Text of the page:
Life with Rufus: On Being a Seeing Eye-Human

Meet my newest companion, Rufus.

My hound, Rufus

Rufus is a six-year-old purebred Basset Hound who weighs just a little over 60 pounds, and is about 3 feet long from the top of his head to the base of his tail. Rufus is also blind, having lost his sight to glaucoma a couple of years ago. I adopted him in September.  I was looking for an adult dog to adopt, and specifically for a Basset. For some reason, the Basset personality seemed to be just what I needed: friendly, loyal, smart, and slow (but more on that later . . . .). Rufus was the first adoptable adult Basset I found in my area, and truth be told, I didn’t think twice about the fact that he was blind–I fell in love with his photo. If anything, I wanted him even more because I know there are lots of people who can’t or won’t adopt a dog with special needs. Aside from being blind, Rufus also has a need to be around people and in particular, around his human companion. His former owner–who was devastated to have to find him a new home–was forced to give him up when his job left Rufus alone for up to twelve hours. I work from home and Rufus is by my side almost every minute. I love it.

So, the “slow” . . . yes, he is slow. Let me put it this way, no one will ever get fit walking a Basset–or at least not this one! I could stroll down the street with coffee in a china cup in one hand and Rufus on a leash in the other and not spill one drop of my morning brew. At times he does work his way up to little jog, but usually I don’t have to adjust my speed too much. Of course, his impaired vision contributes a bit to his languid stroll–he has to literally smell and feel his way everywhere–but he gets along just fine, thank you.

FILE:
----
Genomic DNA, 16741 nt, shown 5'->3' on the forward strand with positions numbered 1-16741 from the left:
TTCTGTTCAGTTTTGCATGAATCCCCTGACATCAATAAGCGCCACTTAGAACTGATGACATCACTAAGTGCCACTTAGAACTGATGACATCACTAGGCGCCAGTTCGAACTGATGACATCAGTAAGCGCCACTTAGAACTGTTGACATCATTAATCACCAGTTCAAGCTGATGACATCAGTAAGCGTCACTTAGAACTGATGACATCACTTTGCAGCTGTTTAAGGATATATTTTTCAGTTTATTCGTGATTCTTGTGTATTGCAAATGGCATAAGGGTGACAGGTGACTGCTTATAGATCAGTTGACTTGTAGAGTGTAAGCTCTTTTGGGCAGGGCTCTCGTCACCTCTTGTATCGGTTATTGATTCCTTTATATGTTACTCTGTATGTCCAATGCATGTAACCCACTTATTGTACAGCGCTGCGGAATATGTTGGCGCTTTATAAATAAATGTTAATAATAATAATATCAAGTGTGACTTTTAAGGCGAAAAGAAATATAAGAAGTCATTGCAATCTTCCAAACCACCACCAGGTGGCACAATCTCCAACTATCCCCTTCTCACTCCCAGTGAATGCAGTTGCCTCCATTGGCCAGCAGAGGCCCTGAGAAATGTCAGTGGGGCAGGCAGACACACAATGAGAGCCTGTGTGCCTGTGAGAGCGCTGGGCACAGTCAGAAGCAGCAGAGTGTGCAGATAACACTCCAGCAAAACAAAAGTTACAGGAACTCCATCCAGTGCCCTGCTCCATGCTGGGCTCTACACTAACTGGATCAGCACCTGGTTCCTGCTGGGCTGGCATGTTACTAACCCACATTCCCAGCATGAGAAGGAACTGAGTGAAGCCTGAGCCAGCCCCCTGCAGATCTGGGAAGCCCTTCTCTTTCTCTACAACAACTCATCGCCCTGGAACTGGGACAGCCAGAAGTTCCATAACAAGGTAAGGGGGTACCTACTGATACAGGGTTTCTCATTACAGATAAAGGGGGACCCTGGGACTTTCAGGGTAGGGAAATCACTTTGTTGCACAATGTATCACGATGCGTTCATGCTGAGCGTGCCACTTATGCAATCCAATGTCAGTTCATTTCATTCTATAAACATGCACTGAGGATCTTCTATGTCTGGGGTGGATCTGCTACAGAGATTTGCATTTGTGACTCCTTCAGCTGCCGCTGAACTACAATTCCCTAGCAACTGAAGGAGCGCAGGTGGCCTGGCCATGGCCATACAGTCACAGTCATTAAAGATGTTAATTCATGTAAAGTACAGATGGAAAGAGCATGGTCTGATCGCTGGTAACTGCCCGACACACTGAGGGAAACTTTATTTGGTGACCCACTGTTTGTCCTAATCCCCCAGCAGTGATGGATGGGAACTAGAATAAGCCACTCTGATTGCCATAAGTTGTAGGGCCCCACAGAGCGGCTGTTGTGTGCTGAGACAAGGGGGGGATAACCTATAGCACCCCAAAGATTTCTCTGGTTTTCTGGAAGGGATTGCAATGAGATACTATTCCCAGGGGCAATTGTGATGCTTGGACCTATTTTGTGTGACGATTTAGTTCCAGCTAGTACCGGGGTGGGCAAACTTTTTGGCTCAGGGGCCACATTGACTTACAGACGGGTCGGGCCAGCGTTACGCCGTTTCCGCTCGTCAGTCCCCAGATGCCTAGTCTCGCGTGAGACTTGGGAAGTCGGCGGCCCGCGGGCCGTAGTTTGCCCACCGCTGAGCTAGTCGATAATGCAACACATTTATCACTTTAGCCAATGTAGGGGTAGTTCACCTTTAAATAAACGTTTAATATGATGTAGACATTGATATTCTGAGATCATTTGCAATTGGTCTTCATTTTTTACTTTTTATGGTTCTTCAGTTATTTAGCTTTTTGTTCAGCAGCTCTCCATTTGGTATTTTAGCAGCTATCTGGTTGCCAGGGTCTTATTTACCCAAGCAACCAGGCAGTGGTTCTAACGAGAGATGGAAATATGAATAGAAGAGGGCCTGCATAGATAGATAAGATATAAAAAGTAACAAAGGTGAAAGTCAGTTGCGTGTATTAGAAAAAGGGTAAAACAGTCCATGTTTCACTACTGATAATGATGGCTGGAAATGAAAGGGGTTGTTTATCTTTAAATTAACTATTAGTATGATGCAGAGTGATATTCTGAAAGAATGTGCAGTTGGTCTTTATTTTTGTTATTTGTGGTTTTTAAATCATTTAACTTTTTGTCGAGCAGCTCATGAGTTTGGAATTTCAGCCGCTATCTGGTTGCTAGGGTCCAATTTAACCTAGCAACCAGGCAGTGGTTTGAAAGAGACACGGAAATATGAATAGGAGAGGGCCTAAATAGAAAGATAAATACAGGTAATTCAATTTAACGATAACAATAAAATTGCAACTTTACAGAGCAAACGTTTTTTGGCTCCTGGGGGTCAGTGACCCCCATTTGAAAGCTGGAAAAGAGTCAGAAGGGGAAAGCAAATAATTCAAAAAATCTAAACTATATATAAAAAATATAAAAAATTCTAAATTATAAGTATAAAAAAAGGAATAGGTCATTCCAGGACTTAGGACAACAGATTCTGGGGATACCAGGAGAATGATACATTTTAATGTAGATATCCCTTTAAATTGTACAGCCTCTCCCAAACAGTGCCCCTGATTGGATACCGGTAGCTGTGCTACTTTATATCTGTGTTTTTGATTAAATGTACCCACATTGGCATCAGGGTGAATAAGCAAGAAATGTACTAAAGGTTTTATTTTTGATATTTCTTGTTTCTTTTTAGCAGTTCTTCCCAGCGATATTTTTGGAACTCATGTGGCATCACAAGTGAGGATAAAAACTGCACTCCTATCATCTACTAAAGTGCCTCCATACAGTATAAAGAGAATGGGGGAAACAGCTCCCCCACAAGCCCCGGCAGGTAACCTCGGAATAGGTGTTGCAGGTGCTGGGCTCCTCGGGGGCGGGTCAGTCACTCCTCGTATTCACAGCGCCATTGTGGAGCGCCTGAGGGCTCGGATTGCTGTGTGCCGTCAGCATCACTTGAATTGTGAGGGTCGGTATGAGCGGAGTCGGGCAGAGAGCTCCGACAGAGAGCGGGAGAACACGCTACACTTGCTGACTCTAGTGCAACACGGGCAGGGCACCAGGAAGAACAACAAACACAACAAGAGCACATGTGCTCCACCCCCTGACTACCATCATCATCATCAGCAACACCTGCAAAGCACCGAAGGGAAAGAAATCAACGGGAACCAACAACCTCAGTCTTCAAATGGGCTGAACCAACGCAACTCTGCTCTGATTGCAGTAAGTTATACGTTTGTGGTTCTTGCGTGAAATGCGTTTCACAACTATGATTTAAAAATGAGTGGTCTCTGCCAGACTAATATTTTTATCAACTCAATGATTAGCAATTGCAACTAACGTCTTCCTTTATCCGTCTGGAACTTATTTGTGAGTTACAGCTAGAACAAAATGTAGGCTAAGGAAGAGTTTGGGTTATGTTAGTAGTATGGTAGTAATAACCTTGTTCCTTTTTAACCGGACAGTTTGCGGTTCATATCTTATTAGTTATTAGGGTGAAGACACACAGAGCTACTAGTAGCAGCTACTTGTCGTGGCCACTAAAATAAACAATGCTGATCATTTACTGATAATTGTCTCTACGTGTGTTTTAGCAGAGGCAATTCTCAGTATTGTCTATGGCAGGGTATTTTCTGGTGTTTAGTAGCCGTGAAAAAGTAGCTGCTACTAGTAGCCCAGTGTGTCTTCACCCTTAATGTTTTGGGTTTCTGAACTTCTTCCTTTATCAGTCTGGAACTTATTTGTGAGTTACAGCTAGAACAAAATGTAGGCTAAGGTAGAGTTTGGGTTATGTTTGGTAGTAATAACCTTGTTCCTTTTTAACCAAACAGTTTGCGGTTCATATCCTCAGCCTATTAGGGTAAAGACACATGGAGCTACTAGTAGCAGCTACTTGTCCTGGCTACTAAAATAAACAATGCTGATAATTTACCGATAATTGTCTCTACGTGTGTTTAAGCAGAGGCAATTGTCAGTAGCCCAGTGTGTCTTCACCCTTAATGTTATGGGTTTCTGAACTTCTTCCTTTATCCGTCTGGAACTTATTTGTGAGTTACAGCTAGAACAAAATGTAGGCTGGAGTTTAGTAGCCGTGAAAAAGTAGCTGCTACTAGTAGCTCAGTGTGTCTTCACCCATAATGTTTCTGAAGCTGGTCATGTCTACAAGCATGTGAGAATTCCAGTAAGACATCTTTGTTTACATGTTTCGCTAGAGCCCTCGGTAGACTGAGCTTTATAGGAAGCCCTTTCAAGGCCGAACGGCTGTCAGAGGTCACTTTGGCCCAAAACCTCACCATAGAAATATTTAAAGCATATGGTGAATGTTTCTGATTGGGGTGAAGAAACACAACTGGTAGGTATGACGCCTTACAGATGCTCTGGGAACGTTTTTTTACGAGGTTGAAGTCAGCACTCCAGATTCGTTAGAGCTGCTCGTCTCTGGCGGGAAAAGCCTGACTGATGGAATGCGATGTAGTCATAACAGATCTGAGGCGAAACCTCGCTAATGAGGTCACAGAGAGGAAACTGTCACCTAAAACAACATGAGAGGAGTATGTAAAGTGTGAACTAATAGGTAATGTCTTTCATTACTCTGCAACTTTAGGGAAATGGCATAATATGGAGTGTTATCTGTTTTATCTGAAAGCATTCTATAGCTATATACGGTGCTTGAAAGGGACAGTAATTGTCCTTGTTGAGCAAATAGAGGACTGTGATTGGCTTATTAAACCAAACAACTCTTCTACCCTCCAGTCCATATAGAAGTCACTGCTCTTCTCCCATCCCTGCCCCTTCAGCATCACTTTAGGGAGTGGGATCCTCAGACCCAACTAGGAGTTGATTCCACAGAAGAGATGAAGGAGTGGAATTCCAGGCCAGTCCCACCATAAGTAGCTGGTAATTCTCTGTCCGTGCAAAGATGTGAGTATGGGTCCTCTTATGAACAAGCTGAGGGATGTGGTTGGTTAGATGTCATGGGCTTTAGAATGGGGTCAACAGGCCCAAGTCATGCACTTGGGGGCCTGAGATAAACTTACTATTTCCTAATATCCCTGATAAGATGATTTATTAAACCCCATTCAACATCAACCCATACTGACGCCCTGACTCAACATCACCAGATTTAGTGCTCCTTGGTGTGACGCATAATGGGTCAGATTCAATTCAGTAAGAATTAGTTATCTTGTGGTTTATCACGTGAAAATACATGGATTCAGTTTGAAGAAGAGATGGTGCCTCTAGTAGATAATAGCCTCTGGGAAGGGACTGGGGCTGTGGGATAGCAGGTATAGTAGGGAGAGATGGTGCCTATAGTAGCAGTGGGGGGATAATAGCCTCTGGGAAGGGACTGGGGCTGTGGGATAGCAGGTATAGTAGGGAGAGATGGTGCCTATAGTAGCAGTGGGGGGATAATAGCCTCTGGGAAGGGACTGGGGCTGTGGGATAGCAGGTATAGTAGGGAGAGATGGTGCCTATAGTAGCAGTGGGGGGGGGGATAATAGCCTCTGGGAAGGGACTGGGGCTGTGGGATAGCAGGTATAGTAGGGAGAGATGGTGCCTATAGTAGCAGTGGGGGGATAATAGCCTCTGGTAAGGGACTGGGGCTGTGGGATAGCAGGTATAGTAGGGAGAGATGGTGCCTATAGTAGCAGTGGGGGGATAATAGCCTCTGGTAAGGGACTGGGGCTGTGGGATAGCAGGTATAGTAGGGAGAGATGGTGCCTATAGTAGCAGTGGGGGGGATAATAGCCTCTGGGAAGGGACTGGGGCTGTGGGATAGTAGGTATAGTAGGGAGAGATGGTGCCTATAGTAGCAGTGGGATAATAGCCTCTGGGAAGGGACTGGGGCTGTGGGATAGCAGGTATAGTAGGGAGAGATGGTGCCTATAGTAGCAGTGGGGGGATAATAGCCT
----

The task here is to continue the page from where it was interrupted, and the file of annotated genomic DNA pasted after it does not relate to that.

When I brought him home for the first time I gave him a  house tour, helping him navigate around furniture and down hallways. Within a day he was up and down the stairs with nary a wrong turn. When we go out somewhere new I make sure to guide him properly with both physical aids (walking closely so he can feel my leg) and verbal cues on the initial tour and help him get his bearings. One night we ate dinner at a friend’s home and within half an hour he lounging on the second floor landing very close to napping. He naps extremely well . . .

He can nap in a small car . . .
. . . or in a larger car.
And is equally comfortable on a bed . . .
. . . as he is on the carpet.

He gets along well with other animals, too; he just doesn’t like to be startled. (Well, neither do I . . . do you?)  The funny thing is they don’t always get along with him. The introductory hind-end sniffing goes just fine, every time. It’s after that. Some dogs don’t understand why he won’t play with them; they don’t realize that he can’t see them. That part makes me sad sometimes. I feel like he’s missing out on a quintessential part of dog life, but I think perhaps I’m over-thinking the issue. In the true fashion of the nonplussed hound, Rufus  is unfazed.